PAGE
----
time to start stockpiling ethiopian greens, then vacuum packing and freezing them
Ive only got 2.5kg.Originally Posted by 5E7972434F1C0 link=1234599207/14#14 date=1234934275
Not enough to put a dent in Andys graph.
Geoff Watts, Intelligentsias superstar green coffee buyer, recently posted this on another web page:
Geoff also went on to say that he thought that there will be some sort of compromise eventually, whereby some direct trade relationships will be exempted, but that it wasnt certain whether or not this would come through in time.I was just in Kigali attending the EAFCA conference and spent quite a bit of time discussing this issue with the Ethiopian coffee industry folks that were there. Discussions are on-going about modifying the legislation to include some sort of second window or Direct Export exceptions. The exporters are vigorously trying to get this process rolling, but apparently the Ethiopian Government and Ministry of Agriculture are not really listening...theyve implemented their new scheme and want to roll with it.
All of the exporters I talked to in Kigali expressed a ton of frustration over all this, and there is legit concern that the govt. is not going to listen to reason, despite a strong amount of solidarity within the private industry on the issue. It amounts to a big middle finger being held up to business people, and a total disregard for the Specialty industry. There is no doubt that this scheme is a major set-back for Specialty.
From an Australian perspective, this almost certainly means that we wont be seeing any super-duper awesome ethiopian coffees until something changes.
I feel somewhat ill.
ok I think I just felt my head sinking deeper underground....
Do I hear the word boycott echoing around the room.....
But NO!, Sidamos are SO HOT right now, dont they know that!?!!
Back underground now. >:( :( :( :( :(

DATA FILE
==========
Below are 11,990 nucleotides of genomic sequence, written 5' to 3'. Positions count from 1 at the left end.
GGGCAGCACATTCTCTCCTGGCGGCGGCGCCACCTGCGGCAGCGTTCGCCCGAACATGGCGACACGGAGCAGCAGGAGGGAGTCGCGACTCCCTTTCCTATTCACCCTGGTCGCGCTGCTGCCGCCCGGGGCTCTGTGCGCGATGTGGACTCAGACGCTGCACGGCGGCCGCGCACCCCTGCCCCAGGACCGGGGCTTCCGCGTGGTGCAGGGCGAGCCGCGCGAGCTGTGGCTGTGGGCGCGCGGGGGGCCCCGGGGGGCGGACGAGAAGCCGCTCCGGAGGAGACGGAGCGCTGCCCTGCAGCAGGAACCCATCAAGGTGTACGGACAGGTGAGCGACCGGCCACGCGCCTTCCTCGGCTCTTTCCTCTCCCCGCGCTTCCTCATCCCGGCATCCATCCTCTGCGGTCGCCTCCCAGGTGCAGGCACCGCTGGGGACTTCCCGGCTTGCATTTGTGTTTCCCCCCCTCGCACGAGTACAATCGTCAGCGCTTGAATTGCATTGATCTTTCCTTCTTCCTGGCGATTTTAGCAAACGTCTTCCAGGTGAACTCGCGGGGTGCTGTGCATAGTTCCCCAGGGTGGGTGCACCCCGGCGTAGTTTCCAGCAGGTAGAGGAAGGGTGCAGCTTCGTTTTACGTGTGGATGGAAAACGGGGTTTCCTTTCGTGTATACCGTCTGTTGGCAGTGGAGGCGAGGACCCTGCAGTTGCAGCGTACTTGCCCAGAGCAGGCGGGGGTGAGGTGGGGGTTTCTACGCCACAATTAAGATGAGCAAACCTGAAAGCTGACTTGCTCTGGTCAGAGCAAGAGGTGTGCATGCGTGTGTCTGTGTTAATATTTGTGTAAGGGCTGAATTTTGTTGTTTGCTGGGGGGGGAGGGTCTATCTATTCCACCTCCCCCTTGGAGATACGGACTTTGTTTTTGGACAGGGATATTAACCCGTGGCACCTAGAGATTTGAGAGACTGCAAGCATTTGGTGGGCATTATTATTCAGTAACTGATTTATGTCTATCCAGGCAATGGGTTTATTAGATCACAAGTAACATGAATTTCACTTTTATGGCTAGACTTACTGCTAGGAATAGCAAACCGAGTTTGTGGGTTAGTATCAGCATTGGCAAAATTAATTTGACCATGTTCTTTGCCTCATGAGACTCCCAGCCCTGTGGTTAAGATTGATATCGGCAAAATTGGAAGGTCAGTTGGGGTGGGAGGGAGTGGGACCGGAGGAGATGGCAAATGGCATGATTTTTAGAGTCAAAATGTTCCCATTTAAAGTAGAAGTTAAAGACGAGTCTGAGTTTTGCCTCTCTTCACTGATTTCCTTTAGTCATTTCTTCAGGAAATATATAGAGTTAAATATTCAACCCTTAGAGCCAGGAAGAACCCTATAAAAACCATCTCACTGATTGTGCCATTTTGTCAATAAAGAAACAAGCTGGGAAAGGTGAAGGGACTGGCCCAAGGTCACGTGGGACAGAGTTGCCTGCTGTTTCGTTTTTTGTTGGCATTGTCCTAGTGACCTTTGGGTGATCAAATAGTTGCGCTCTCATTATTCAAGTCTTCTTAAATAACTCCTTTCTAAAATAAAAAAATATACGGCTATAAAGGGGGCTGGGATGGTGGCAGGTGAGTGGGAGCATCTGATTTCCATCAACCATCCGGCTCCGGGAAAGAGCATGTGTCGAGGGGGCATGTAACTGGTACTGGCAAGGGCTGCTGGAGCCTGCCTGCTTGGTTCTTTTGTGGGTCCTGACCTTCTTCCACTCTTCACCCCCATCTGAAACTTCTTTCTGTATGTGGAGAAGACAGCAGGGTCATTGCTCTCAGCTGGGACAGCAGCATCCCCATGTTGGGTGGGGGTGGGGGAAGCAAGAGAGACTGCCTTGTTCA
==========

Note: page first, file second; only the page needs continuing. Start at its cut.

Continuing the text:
Lost for words *:(
Trying to understand the why and just not getting it? Luca? Anyone?
Moving briefly back to my digression on how anyone can claim that their coffee is awesome or whatever the latest word is, the ad for starbucks new instant coffee features this line:
Now, to be fair, it would not at all be surprising if starbucks did actually have some pretty amazing quality green beans; they have the buying power and the interest in it - recall that starbuck bought blue batak and drove up the price a while back. That said, its hard to believe that their instant would actually taste good compared with freshly ground and brewed coffee, so I think that its a fair bet that this is a pretty stunning example of abuse of the English language. This seems to be the default way in which roasters (and baristi) "describe" (advertise) their coffee in Australia. A friend of mine has a great word to describe this practice - he calls it lying.We carefully roast 100% starbucks super premium coffee beans ...
Why is Starbucks able to charge premium prices for a consistently crap product? *Because of brand recognition. *Dont get me wrong, I love excellent quality coffee, but if I owned every single one of the best coffee roasteries in Australia, Id trade them all for the Starbucks trade mark. *Presumably the Ethiopian government has decided that if Harrar, Sidamo and Yirgacheffe are valuable enough for Starbucks to try and trade mark them, its worthwhile for Ethiopia to make a better effort towards harnessing the value of those geographical indicators. *And good on them, to some extent - after all, Ethiopia is one of the poorest countries on earth.Originally Posted by 766C7A6F6F1B0 link=1234599207/18#18 date=1235047250
Centralised control over the brand strikes me as pretty useful in coming up with a brand strategy and, frankly, I can kind of see this resulting in the average Ethiopian coffee commanding a higher price. *After all, the New York C market has a separate listing for Colombian milds, which trade at a premium, and it wouldnt be surprising if that was influenced by Colombias investment in developing consumer recognition of its coffee through its "Juan Valdez" advertising campaigns in the USA in the late 80s (from memory). *I think that it is very clear that simple messages are what sells coffee, not flavour: *Starbucks = consistent/gourmet. *Fair trade = better deal for third world farmers. *Italian = authentic. *Fresher = better. *Never mind what the coffee actually tastes like or even whether or not the message is correct.